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How do you help patients get off medications?

March 23, 2017

I frequently get asked by practitioners new to functional medicine how and when to take patients off of medications.

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When I am thinking of helping a patient get off a medication, I always have lifestyle, diet, and nutriceutical interventions in place first. The time to consider whether to taper off of a medication is after several months of consistent practice and clear benefits from lifestyle changes.  Then I always consider the half-life of the medication and the interactions between other supplements and medications. Usually, it’s best to taper off one medication at a time.

For example, with a patient experiencing depression taking a SSRI medication (prozac, paxil, zoloft, celexa, etc), I would get them working on sleep, exercise, diet/digestion, stress reduction, stress management, positive relationship development, and finding and creating and connecting to purpose in their lives. Then, after months of consistent practice and benefits, I would taper them off the medication SLOWLY, considering the half-life. If the half-life is 10 days, then I would reduce their dose by 25% every 2 weeks. When the patient was down to 10-20% of the original dose, I might mix in moderate 5HTP (50-100mg QD-BID).

With blood pressure and blood sugar medications, the same applies, except that the lifestyle measures may decrease the need for the medication and push blood pressure/sugar too low if you keep the patient on the medication at the same dose. These kinds of medications require the patient to do more frequent monitoring, and the medication will usually need to be stepped down as the lifestyle changes are having their effects.

If a practitioner cannot prescribe the medication in question, it is never ethical or advisable to recommend a patient stop taking that medication. Instead, they should encourage the patient to work with their prescribing provider or another provider who can prescribe that medication.

2 Comments leave one →
  1. Linda griffin permalink
    April 15, 2019 4:49 am

    My doctor wants me to find a doctor to take me of of sleep aid medicine. I’ve been on it for 40 years. Can’t sleep without it. It called tremazpam 30 mg. Can you help and if not can you find a doctor in the Tampa Florida area.

    • April 15, 2019 12:51 pm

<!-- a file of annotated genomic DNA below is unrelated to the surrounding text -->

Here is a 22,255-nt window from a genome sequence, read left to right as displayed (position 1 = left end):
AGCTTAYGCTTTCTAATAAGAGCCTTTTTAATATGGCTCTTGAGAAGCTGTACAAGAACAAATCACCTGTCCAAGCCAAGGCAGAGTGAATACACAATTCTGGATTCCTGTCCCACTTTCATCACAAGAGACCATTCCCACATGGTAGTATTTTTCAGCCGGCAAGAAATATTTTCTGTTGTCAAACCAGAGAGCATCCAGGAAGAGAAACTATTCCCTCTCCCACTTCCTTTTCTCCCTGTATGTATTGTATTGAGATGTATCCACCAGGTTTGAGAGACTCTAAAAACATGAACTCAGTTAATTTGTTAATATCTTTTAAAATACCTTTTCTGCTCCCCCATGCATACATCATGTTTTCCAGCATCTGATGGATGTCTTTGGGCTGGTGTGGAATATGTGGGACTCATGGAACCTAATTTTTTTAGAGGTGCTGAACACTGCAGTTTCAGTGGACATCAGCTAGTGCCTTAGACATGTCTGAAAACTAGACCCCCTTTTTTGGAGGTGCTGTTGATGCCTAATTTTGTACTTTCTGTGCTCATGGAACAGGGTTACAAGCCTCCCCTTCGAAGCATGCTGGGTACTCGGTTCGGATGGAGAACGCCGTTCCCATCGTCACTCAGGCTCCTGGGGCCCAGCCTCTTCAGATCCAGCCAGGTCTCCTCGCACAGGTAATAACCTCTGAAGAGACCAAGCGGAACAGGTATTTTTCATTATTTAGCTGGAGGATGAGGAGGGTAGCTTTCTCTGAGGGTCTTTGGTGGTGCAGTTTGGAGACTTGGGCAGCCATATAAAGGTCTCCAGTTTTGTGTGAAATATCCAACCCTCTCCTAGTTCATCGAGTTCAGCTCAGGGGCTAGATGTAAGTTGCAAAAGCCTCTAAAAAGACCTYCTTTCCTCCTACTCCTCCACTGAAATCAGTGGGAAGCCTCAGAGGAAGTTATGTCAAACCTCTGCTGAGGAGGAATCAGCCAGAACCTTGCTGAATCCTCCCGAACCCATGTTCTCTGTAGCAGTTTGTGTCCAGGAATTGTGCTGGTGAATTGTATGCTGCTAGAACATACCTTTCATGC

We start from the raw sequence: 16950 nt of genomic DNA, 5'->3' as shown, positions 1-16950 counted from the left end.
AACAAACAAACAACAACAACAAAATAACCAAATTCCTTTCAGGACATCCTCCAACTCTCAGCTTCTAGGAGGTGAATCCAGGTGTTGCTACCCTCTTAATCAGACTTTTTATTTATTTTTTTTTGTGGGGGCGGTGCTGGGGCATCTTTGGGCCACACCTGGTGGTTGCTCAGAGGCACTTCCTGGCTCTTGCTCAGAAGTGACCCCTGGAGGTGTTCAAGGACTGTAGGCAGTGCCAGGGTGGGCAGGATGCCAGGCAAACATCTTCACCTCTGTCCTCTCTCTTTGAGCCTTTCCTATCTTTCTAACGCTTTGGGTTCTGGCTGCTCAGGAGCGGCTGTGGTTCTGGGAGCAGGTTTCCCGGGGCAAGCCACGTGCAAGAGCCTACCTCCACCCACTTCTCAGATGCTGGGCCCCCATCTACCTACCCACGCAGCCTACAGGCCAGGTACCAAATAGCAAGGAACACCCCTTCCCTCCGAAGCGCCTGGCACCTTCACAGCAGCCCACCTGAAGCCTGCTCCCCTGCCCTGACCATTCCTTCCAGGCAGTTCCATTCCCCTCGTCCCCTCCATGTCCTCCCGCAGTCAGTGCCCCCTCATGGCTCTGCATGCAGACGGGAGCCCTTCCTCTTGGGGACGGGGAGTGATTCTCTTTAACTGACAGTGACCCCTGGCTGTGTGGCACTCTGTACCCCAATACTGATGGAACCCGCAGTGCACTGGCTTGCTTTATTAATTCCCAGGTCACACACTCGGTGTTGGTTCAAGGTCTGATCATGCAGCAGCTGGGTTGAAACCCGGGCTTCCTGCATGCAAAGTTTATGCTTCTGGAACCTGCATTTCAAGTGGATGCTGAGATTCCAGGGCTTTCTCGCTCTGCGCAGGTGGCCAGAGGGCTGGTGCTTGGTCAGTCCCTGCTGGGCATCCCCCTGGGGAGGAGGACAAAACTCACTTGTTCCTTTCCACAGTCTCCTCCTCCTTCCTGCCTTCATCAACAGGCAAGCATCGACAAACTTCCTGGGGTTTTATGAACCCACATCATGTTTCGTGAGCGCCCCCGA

Hello Linda. Thank you for reaching out and for sharing a bit of your case. I can support you from a distance, but given the duration and higher dosage of your use, I would require that you to also be in close contact with local medical and psychological support as we work a plan to taper your doses down. The first step to working with me would be for you to download and fill out the medical intake forms. These are ~14 pages long and are ideally filled out completely in with good detail by you before we begin. Please take a look at the services tab of my website to access the forms and for important details about my practice.

      Since you were taking 30mg Temazepam for more than a month, it is *extremely* important for you to taper off slowly and with support.

      Temazepam (Restoril) is one of the most commonly prescribed benzodiazepines in the United States that is ideally used to treat *short-term* insomnia. Unfortunately, some individuals use temazepam for longer than prescribed and become dependent on it. Your doctors and pharmacists probably should not have let you have it for more than a month and you are almost certainly dependant on it. dependence ultimately leads to addiction. Addiction is a natural consequence of the frequency, amount and duration of use of a mood altering substance—it truly can happen to anybody. When you use benzodiazepines, they amplify the effects of the neurotransmitter gamma-aminobutyric acid (GABA) which is responsible for slowing down brain activity and the neurons that cause anxiety and stress. That’s why temazepam often makes people seem extremely relaxed, improving sleep and they may exhibit a mild euphoria and overall chemically enhanced sense of well-being. As a person continues abusing temazepam and other benzos, they begin to build up a tolerance to them and eventually begin to experience physical dependence followed by addiction. B One of the best indicators of a physical addiction is if you experience withdrawal syndrome when the drug is removed. People generally experience the most intense physical withdrawal anywhere from one to four days after they stop using tremazpam.

      Without tapering and getting optimal nutritional support from a functional medicine provider, the physical withdrawal from benzodiazepines can be similar to those of alcohol withdrawal and may include: headaches, trembling, muscle cramps, headaches, heart palpitations, abdominal pain, vomiting, sweating and possibly convulsions. This period of physical withdrawal is often followed by a psychological withdrawal lasting anywhere from 10 to 14 days if you stop cold turkey–which I DO NOT reccommend. An addiction to benzodiazepines can result in psychological withdrawals when you stop using the drug because parts of your brain continue craving for more of the drug. The following symptoms can be very tough to deal with without support. Expected symptoms may include: anxiety or panic attacks, rebound insomnia, irritability, intense drug cravings, depression, memory problems, drowsiness. We can minimize these symptoms by going slowly and supporting you nutiotionally and with a concert of lifestyle interventions.

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